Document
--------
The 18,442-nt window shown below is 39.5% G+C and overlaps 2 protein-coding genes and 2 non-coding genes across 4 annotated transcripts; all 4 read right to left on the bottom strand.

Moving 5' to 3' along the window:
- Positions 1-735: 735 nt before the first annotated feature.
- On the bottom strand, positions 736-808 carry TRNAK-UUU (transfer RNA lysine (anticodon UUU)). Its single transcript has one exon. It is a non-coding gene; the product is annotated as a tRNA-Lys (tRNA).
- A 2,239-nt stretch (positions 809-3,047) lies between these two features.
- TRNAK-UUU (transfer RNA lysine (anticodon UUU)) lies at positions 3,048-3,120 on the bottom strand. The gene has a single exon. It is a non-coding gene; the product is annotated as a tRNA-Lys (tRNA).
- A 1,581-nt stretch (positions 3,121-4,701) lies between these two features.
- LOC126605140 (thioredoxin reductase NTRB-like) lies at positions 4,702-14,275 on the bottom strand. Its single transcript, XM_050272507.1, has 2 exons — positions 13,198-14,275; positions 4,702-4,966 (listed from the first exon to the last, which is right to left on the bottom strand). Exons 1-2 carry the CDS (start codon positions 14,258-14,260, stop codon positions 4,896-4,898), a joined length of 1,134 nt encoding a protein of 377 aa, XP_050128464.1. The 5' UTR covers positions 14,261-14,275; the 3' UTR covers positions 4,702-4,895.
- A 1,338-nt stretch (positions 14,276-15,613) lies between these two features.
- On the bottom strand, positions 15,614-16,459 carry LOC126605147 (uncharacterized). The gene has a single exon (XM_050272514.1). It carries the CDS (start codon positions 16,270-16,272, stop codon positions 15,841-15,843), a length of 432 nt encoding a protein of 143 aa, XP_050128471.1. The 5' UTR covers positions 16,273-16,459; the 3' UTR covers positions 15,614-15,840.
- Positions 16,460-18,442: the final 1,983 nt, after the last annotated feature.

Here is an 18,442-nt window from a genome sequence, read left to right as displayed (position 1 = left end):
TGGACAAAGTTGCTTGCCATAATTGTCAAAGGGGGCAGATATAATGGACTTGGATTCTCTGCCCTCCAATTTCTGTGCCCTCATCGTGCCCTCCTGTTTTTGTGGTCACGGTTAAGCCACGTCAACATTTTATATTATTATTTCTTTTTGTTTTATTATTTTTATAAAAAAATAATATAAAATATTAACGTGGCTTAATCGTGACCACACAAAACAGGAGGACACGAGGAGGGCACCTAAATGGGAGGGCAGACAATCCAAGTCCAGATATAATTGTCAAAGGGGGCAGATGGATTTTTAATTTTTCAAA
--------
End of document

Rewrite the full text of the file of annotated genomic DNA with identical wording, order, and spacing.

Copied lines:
The 18,442-nt window shown below is 39.5% G+C and overlaps 2 protein-coding genes and 2 non-coding genes across 4 annotated transcripts; all 4 read right to left on the bottom strand.

Moving 5' to 3' along the window:
- Positions 1-735: 735 nt before the first annotated feature.
- On the bottom strand, positions 736-808 carry TRNAK-UUU (transfer RNA lysine (anticodon UUU)). Its single transcript has one exon. It is a non-coding gene; the product is annotated as a tRNA-Lys (tRNA).
- A 2,239-nt stretch (positions 809-3,047) lies between these two features.
- TRNAK-UUU (transfer RNA lysine (anticodon UUU)) lies at positions 3,048-3,120 on the bottom strand. The gene has a single exon. It is a non-coding gene; the product is annotated as a tRNA-Lys (tRNA).
- A 1,581-nt stretch (positions 3,121-4,701) lies between these two features.
- LOC126605140 (thioredoxin reductase NTRB-like) lies at positions 4,702-14,275 on the bottom strand. Its single transcript, XM_050272507.1, has 2 exons — positions 13,198-14,275; positions 4,702-4,966 (listed from the first exon to the last, which is right to left on the bottom strand). Exons 1-2 carry the CDS (start codon positions 14,258-14,260, stop codon positions 4,896-4,898), a joined length of 1,134 nt encoding a protein of 377 aa, XP_050128464.1. The 5' UTR covers positions 14,261-14,275; the 3' UTR covers positions 4,702-4,895.
- A 1,338-nt stretch (positions 14,276-15,613) lies between these two features.
- On the bottom strand, positions 15,614-16,459 carry LOC126605147 (uncharacterized). The gene has a single exon (XM_050272514.1). It carries the CDS (start codon positions 16,270-16,272, stop codon positions 15,841-15,843), a length of 432 nt encoding a protein of 143 aa, XP_050128471.1. The 5' UTR covers positions 16,273-16,459; the 3' UTR covers positions 15,614-15,840.
- Positions 16,460-18,442: the final 1,983 nt, after the last annotated feature.

Here is an 18,442-nt window from a genome sequence, read left to right as displayed (position 1 = left end):
TGGACAAAGTTGCTTGCCATAATTGTCAAAGGGGGCAGATATAATGGACTTGGATTCTCTGCCCTCCAATTTCTGTGCCCTCATCGTGCCCTCCTGTTTTTGTGGTCACGGTTAAGCCACGTCAACATTTTATATTATTATTTCTTTTTGTTTTATTATTTTTATAAAAAAATAATATAAAATATTAACGTGGCTTAATCGTGACCACACAAAACAGGAGGACACGAGGAGGGCACCTAAATGGGAGGGCAGACAATCCAAGTCCAGATATAATTGTCAAAGGGGGCAGATGGATTTTTAATTTTTCAAA